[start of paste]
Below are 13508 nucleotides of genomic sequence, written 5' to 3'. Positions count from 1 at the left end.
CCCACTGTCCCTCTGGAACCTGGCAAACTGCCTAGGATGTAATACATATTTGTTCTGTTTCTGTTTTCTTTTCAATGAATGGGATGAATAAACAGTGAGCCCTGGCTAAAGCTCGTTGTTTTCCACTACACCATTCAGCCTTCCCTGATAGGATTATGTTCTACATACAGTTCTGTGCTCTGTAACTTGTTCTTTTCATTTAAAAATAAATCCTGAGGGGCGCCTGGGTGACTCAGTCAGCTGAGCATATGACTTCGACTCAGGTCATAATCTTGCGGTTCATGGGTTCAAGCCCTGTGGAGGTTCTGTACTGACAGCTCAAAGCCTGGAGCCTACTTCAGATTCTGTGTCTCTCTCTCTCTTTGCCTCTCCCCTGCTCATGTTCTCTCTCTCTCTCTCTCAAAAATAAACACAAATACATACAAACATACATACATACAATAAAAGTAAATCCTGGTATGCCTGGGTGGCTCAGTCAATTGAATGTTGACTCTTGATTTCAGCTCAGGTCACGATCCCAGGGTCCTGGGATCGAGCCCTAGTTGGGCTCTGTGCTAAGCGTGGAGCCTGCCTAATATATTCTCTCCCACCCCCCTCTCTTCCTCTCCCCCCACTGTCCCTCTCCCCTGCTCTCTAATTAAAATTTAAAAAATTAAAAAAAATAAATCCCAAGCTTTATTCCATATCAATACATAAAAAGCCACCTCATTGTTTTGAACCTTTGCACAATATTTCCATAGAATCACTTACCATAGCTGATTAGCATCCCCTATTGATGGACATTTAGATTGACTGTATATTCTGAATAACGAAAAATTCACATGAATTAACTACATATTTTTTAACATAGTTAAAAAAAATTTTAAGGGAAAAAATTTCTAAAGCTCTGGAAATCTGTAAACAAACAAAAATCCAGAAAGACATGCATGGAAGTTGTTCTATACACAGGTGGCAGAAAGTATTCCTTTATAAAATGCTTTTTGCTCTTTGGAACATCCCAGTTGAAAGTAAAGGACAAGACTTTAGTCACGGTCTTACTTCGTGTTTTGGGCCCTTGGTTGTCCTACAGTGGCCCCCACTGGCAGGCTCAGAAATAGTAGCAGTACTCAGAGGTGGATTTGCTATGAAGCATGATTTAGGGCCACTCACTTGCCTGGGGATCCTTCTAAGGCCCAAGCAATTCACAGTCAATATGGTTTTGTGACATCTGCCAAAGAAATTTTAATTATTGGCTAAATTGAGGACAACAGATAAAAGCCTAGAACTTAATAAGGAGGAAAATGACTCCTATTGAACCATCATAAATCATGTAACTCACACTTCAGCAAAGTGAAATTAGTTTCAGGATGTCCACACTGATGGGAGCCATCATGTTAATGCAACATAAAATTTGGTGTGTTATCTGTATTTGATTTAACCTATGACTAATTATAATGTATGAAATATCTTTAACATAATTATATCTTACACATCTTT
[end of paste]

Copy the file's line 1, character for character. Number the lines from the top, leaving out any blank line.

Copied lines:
Below are 13508 nucleotides of genomic sequence, written 5' to 3'. Positions count from 1 at the left end.